Iraqi Soccer Players Against Bush?
Iraqi soccer players upset about Bush campaign ads using team (Sports Illustrated)
Iraqi midfielder Salih Sadir scored a goal here on Wednesday night, setting off a rousing celebration among the 1,500 Iraqi soccer supporters at Pampeloponnisiako Stadium. Though Iraq — the surprise team of the Olympics — would lose to Morocco 2-1, it hardly mattered as the Iraqis won Group D with a 2-1 record and now face Australia in the quarterfinals on Sunday.
Afterward, Sadir had a message for U.S. president George W. Bush, who is using the Iraqi Olympic team in his latest re-election campaign advertisements. In those spots, the flags of Iraq and Afghanistan appear as a narrator says, “At this Olympics there will be two more free nations — and two fewer terrorist regimes.” (To see the ad, click here.)
“Iraq as a team does not want Mr. Bush to use us for the presidential campaign,” Sadir told SI.com through a translator, speaking calmly and directly. “He can find another way to advertise himself.”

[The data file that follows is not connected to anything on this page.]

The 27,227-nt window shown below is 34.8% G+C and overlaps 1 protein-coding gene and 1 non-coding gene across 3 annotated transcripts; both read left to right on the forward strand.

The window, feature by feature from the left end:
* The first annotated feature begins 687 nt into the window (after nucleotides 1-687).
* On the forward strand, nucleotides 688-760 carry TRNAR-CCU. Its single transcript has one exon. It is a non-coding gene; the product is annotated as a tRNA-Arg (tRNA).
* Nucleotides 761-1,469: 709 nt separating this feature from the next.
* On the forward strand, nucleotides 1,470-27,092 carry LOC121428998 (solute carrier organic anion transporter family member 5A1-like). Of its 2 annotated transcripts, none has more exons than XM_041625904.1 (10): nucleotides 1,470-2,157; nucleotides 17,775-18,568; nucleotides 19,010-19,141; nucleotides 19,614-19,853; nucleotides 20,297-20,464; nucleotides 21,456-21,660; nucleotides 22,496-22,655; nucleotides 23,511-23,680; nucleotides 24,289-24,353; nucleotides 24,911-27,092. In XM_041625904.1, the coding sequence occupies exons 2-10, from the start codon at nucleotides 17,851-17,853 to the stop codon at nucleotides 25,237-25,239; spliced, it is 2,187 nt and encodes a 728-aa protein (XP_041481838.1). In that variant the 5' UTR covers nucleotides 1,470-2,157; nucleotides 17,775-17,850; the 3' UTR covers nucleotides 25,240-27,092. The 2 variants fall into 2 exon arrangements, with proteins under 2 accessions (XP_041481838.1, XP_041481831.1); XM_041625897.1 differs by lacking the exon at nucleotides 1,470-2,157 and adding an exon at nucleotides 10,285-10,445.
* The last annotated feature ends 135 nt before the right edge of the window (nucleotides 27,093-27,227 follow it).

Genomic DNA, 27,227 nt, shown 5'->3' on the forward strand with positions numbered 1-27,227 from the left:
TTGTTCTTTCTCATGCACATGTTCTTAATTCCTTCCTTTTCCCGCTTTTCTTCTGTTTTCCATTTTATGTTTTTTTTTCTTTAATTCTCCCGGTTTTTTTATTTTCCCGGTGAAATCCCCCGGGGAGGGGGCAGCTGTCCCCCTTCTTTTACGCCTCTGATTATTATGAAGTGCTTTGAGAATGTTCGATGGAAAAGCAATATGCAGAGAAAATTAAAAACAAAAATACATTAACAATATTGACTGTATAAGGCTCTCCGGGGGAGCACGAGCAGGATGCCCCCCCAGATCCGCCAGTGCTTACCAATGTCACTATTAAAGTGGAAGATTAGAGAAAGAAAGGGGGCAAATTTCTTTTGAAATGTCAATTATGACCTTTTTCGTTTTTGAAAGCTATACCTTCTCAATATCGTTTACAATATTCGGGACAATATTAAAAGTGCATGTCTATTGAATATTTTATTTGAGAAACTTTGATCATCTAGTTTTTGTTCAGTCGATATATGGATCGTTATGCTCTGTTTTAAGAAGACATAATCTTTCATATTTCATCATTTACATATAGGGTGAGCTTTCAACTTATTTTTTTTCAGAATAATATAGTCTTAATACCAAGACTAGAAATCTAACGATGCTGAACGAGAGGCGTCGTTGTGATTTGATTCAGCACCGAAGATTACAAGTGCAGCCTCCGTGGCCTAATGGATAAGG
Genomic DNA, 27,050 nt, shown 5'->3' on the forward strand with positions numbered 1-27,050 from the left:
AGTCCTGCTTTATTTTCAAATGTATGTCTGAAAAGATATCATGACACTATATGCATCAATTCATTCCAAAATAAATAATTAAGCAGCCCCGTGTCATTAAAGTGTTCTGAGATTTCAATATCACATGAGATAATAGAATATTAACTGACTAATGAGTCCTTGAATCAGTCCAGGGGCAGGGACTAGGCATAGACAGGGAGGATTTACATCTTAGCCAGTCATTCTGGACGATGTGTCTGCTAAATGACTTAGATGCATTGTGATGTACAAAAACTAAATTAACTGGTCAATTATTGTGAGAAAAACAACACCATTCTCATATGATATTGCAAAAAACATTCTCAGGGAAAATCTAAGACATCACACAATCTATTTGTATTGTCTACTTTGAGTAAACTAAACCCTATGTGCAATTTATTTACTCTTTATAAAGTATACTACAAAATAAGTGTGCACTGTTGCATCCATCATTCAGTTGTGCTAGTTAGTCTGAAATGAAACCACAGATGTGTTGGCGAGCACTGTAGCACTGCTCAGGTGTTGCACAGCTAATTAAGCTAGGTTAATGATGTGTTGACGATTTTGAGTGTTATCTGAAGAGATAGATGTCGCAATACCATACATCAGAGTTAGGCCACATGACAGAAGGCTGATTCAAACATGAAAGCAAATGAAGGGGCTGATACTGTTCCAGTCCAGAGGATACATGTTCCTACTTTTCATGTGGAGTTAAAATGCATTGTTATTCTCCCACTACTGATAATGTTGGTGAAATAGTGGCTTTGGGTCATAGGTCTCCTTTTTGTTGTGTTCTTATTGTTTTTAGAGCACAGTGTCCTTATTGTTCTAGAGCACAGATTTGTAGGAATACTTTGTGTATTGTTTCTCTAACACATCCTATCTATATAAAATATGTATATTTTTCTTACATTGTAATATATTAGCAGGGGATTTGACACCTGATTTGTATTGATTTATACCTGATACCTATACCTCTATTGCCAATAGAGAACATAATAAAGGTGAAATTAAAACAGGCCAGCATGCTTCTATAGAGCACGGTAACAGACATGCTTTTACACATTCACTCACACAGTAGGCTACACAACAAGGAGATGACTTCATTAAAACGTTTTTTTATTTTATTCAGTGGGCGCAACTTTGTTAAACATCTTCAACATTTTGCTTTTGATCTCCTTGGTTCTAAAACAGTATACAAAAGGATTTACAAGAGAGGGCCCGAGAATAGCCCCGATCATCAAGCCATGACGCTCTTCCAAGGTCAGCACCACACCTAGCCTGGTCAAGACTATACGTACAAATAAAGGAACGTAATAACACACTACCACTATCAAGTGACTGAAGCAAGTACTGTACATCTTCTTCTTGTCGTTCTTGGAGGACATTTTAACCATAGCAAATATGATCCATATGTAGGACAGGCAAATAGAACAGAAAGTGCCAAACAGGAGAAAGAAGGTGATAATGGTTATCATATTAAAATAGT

Ahmed Manajid, who played as a midfielder on Wednesday, had an even stronger response when asked about Bush’s TV advertisement. “How will he meet his god having slaughtered so many men and women?” Manajid told me. “He has committed so many crimes.” “The ad simply talks about President Bush’s optimism and how democracy has triumphed over terror,” said Scott Stanzel, a spokesperson for Bush’s campaign. “Twenty-five million people in Iraq are free as a result of the actions of the coalition.”
To a man, members of the Iraqi Olympic delegation say they are glad that former Olympic committee head Uday Hussein, who was responsible for the serial torture of Iraqi athletes and was killed four months after the U.S.-led coalition invaded Iraq in March 2003, is no longer in power. But they also find it offensive that Bush is using Iraq for his own gain when they do not support his administration’s actions. “My problems are not with the American people,” says Iraqi soccer coach Adnan Hamad. “They are with what America has done in Iraq: destroy everything. The American army has killed so many people in Iraq. What is freedom when I go to the [national] stadium and there are shootings on the road?”
At a speech in Beaverton, Ore., last Friday, Bush attached himself to the Iraqi soccer team after its opening-game upset of Portugal. “The image of the Iraqi soccer team playing in this Olympics, it’s fantastic, isn’t it?” Bush said. “It wouldn’t have been free if the United States had not acted.”
I suppose this shouldn’t be shocking: it goes with the territory of invading another country, even with benign intent, and remaining behind as an occupation force. Still, it’s a jarring juxtaposition to the enthusiasm on my side of the fence about the symbolism of this team’s early success in the Olympics.